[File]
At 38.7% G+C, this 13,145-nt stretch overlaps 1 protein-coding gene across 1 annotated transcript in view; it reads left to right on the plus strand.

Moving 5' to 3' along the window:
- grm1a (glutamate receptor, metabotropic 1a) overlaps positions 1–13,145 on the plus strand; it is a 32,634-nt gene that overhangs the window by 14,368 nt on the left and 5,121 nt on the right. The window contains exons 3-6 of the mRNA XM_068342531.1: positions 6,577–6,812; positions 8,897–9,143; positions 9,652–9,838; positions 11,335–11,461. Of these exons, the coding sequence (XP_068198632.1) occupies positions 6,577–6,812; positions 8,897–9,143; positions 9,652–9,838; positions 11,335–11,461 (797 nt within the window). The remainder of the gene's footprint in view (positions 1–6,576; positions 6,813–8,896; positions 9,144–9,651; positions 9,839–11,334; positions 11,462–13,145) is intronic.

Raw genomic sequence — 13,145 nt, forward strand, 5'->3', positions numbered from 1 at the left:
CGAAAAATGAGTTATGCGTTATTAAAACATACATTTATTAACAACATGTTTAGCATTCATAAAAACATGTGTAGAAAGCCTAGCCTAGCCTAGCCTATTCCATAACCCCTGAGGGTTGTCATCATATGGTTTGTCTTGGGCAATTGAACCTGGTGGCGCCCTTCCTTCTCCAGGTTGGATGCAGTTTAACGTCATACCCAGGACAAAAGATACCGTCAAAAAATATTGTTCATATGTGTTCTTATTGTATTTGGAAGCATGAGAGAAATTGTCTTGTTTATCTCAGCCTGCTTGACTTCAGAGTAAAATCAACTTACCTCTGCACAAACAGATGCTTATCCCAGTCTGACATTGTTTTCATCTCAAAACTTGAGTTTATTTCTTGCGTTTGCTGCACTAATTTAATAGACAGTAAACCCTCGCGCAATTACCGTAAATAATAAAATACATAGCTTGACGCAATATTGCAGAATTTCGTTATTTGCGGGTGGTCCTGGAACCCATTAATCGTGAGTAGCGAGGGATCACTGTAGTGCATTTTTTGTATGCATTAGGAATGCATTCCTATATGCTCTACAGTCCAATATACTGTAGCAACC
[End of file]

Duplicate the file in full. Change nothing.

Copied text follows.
At 38.7% G+C, this 13,145-nt stretch overlaps 1 protein-coding gene across 1 annotated transcript in view; it reads left to right on the plus strand.

Moving 5' to 3' along the window:
- grm1a (glutamate receptor, metabotropic 1a) overlaps positions 1–13,145 on the plus strand; it is a 32,634-nt gene that overhangs the window by 14,368 nt on the left and 5,121 nt on the right. The window contains exons 3-6 of the mRNA XM_068342531.1: positions 6,577–6,812; positions 8,897–9,143; positions 9,652–9,838; positions 11,335–11,461. Of these exons, the coding sequence (XP_068198632.1) occupies positions 6,577–6,812; positions 8,897–9,143; positions 9,652–9,838; positions 11,335–11,461 (797 nt within the window). The remainder of the gene's footprint in view (positions 1–6,576; positions 6,813–8,896; positions 9,144–9,651; positions 9,839–11,334; positions 11,462–13,145) is intronic.

Raw genomic sequence — 13,145 nt, forward strand, 5'->3', positions numbered from 1 at the left:
CGAAAAATGAGTTATGCGTTATTAAAACATACATTTATTAACAACATGTTTAGCATTCATAAAAACATGTGTAGAAAGCCTAGCCTAGCCTAGCCTATTCCATAACCCCTGAGGGTTGTCATCATATGGTTTGTCTTGGGCAATTGAACCTGGTGGCGCCCTTCCTTCTCCAGGTTGGATGCAGTTTAACGTCATACCCAGGACAAAAGATACCGTCAAAAAATATTGTTCATATGTGTTCTTATTGTATTTGGAAGCATGAGAGAAATTGTCTTGTTTATCTCAGCCTGCTTGACTTCAGAGTAAAATCAACTTACCTCTGCACAAACAGATGCTTATCCCAGTCTGACATTGTTTTCATCTCAAAACTTGAGTTTATTTCTTGCGTTTGCTGCACTAATTTAATAGACAGTAAACCCTCGCGCAATTACCGTAAATAATAAAATACATAGCTTGACGCAATATTGCAGAATTTCGTTATTTGCGGGTGGTCCTGGAACCCATTAATCGTGAGTAGCGAGGGATCACTGTAGTGCATTTTTTGTATGCATTAGGAATGCATTCCTATATGCTCTACAGTCCAATATACTGTAGCAACC